What I Learned About Coding from a Tibetan Monk
This past summer I checked a really big box off my bucket list. I got to watch the sunrise on Mt Everest with my brother, Kendall. We have always been really close and have seen a lot of the world together, but these days, we live on opposite coasts and don’t get to see each other as often as we like.
When we arrived in Lhasa, our guides drove us to the hotel and strongly urged us to heed this advice on acclimating to the higher altitude:
“Take it easy on the alcohol, don’t eat too much, drink lots of water and get plenty of sleep.”
Well if you know anything about my brother and me, you’ll know we didn’t listen to one word of that speech and spent our first night out in Tibet catching up over many beers and an array of tasty Tibetan dishes! We hadn’t seen each other in months and we were IN TIBET! How could they expect us to just go watch tv in our hotel room? Honestly, we didn’t go crazy at all, but trust me when I say that it doesn’t take a lot at 12,000ft to truly wipe you out. Without going into too much detail about the difficulties of our ascent up to 18,000ft over the next few days, let me just admit now that we should’ve listened to our guides…
Fast forward to a month ago as I started preparing for yet another big challenge: a 13-week, intensive coding boot camp at Codesmith. Once again I heard all the stories about the stress I was about to put on my body and mind, as expected I thought I knew better than everyone else. After all, I’d worked in restaurants my whole life and was no stranger to long, 14 hour days of intense work.
While I did start going to sleep earlier than normal, I was getting up way earlier, so I still wasn’t getting as much sleep as I was used to. I continued to eat the heavy foods that I had always eaten, and I didn’t make time for any exercise to replace the hours a day that I was normally on my feet.
The first couple weeks were stressful and hard but in the best ways possible. I was alert and excited every day. I was so happy to be learning and challenging myself. The days flew by and every mountainous challenge I figured out how to conquer pumped adrenaline into my system at an unprecedented rate. Toward the end of week 3 though, my body decided it had had enough. All of a sudden it just shut down. I was more run down than I’d been in a really long time and I couldn’t focus on anything. I was dehydrated, void of nutrients and just plain exhausted.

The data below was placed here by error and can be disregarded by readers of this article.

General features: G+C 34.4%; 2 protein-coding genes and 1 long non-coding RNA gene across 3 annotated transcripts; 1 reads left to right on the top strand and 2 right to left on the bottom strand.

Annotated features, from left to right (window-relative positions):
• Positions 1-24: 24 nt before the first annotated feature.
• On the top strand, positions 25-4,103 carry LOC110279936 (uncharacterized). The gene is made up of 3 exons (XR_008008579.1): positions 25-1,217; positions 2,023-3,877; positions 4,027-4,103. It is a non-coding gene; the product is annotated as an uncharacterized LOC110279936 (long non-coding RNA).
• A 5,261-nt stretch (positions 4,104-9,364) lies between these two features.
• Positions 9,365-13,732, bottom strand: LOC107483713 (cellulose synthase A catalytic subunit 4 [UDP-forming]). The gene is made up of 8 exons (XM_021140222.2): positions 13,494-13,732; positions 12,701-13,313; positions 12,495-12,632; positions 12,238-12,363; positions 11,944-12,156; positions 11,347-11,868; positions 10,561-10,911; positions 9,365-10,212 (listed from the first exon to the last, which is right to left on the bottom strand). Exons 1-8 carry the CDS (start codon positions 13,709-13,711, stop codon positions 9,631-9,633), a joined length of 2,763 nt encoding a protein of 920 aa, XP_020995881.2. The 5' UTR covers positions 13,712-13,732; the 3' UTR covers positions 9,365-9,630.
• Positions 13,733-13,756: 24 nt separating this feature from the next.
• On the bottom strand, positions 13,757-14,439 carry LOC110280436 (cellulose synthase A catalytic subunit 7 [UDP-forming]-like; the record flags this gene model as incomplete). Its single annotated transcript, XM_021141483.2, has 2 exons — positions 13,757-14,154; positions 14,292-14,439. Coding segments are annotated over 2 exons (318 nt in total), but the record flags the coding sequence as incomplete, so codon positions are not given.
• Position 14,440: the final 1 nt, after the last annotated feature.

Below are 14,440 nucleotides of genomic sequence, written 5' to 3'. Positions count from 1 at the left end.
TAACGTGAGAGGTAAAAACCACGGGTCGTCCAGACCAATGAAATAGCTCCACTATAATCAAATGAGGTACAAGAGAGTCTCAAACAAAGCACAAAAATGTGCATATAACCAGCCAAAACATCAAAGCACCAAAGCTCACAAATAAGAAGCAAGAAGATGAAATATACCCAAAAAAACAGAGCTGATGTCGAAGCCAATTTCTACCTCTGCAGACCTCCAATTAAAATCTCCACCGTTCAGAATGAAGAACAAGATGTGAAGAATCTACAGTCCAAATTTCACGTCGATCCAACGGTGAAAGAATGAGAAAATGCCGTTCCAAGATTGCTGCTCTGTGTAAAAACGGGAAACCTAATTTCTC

Crazy I know, but as it turns out, we have to provide proper sustenance, movement and rest for our bodies to function at their highest potential. Without exercise, our mind and muscles deteriorate and lose their natural ability and potential. As a result, we don’t feel good physically, and our emotions, moods, and self-esteem are greatly affected.
As I’ve spent the past few days reflecting on my lack of preparation, this is the advice I would offer anyone taking on a similar challenge:
- Sleep: Everyone is different, but at a bare minimum, you should be getting 7–8 hours of sleep a day to give your body the best chance to start the next day with motivation, energy, and clear thinking.
- Eat Right: Snack healthy throughout the day to keep your brain fed and your mind clear. Don’t go for long periods without eating. Drink lots of water. Try to avoid too much caffeine and sugar so you don’t have those highs and lows.
- Exercise: Find the time for it, whatever it takes. It will increase your energy levels and allow you to focus on the task at hand. If you can’t fit it in early mornings or late in the evening, make time for it during the day. Go for a walk on your lunch break. Even just 10 minutes of stretching several times a day can drastically change your physical and mental well being.
- Meditate: Even just 5 minutes of meditation a day can provide increased focus, improved memory and a drastic reduction in fatigue, anxiety and stress levels.
Like climbing the highest peaks, boot camp style learning can be thrilling, but if you don’t condition your body and mind properly, you’ll become unhinged and fall flat on your face. If you’re thinking of taking on either one of these challenges or another like them, make sure and heed the advice of my Tibetan guide: “Take it easy on the alcohol, don’t eat too much, drink lots of water and get plenty of sleep.”
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